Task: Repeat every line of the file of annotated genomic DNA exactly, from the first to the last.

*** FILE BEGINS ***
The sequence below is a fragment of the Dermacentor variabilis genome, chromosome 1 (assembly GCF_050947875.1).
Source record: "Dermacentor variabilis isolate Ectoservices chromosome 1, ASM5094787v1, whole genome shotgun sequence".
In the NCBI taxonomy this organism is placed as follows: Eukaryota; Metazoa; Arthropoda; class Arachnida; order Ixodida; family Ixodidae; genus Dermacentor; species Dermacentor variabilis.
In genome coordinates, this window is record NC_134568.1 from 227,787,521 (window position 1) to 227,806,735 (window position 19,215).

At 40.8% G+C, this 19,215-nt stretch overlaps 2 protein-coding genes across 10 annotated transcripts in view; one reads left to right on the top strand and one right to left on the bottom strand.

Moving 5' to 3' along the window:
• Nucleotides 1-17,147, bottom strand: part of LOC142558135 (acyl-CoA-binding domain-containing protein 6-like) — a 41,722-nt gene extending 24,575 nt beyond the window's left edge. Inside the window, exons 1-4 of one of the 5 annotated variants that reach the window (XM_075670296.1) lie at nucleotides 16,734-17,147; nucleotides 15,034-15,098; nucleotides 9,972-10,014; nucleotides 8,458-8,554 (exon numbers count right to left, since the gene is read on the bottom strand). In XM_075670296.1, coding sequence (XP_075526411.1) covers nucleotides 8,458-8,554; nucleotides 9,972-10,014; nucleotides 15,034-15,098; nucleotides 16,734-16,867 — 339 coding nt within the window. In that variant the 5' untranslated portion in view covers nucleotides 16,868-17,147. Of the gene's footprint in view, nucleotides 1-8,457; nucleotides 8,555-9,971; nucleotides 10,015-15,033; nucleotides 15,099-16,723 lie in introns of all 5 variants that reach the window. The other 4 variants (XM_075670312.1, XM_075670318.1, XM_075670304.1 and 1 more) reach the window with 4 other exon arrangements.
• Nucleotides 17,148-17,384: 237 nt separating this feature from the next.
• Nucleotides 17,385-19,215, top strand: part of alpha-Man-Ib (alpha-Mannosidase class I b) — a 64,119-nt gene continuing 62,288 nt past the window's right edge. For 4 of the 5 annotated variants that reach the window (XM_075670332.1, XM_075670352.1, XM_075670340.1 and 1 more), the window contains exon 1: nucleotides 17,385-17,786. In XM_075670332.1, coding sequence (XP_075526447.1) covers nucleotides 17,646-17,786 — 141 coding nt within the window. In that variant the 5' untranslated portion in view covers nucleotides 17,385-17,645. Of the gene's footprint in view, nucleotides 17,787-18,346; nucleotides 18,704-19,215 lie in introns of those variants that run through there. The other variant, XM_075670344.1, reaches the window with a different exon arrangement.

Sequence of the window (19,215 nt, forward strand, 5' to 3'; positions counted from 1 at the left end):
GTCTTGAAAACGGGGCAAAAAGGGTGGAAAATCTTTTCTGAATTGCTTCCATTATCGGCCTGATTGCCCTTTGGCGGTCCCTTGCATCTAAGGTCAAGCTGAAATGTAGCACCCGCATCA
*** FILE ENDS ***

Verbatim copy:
The sequence below is a fragment of the Dermacentor variabilis genome, chromosome 1 (assembly GCF_050947875.1).
Source record: "Dermacentor variabilis isolate Ectoservices chromosome 1, ASM5094787v1, whole genome shotgun sequence".
In the NCBI taxonomy this organism is placed as follows: Eukaryota; Metazoa; Arthropoda; class Arachnida; order Ixodida; family Ixodidae; genus Dermacentor; species Dermacentor variabilis.
In genome coordinates, this window is record NC_134568.1 from 227,787,521 (window position 1) to 227,806,735 (window position 19,215).

At 40.8% G+C, this 19,215-nt stretch overlaps 2 protein-coding genes across 10 annotated transcripts in view; one reads left to right on the top strand and one right to left on the bottom strand.

Moving 5' to 3' along the window:
• Nucleotides 1-17,147, bottom strand: part of LOC142558135 (acyl-CoA-binding domain-containing protein 6-like) — a 41,722-nt gene extending 24,575 nt beyond the window's left edge. Inside the window, exons 1-4 of one of the 5 annotated variants that reach the window (XM_075670296.1) lie at nucleotides 16,734-17,147; nucleotides 15,034-15,098; nucleotides 9,972-10,014; nucleotides 8,458-8,554 (exon numbers count right to left, since the gene is read on the bottom strand). In XM_075670296.1, coding sequence (XP_075526411.1) covers nucleotides 8,458-8,554; nucleotides 9,972-10,014; nucleotides 15,034-15,098; nucleotides 16,734-16,867 — 339 coding nt within the window. In that variant the 5' untranslated portion in view covers nucleotides 16,868-17,147. Of the gene's footprint in view, nucleotides 1-8,457; nucleotides 8,555-9,971; nucleotides 10,015-15,033; nucleotides 15,099-16,723 lie in introns of all 5 variants that reach the window. The other 4 variants (XM_075670312.1, XM_075670318.1, XM_075670304.1 and 1 more) reach the window with 4 other exon arrangements.
• Nucleotides 17,148-17,384: 237 nt separating this feature from the next.
• Nucleotides 17,385-19,215, top strand: part of alpha-Man-Ib (alpha-Mannosidase class I b) — a 64,119-nt gene continuing 62,288 nt past the window's right edge. For 4 of the 5 annotated variants that reach the window (XM_075670332.1, XM_075670352.1, XM_075670340.1 and 1 more), the window contains exon 1: nucleotides 17,385-17,786. In XM_075670332.1, coding sequence (XP_075526447.1) covers nucleotides 17,646-17,786 — 141 coding nt within the window. In that variant the 5' untranslated portion in view covers nucleotides 17,385-17,645. Of the gene's footprint in view, nucleotides 17,787-18,346; nucleotides 18,704-19,215 lie in introns of those variants that run through there. The other variant, XM_075670344.1, reaches the window with a different exon arrangement.

Sequence of the window (19,215 nt, forward strand, 5' to 3'; positions counted from 1 at the left end):
GTCTTGAAAACGGGGCAAAAAGGGTGGAAAATCTTTTCTGAATTGCTTCCATTATCGGCCTGATTGCCCTTTGGCGGTCCCTTGCATCTAAGGTCAAGCTGAAATGTAGCACCCGCATCA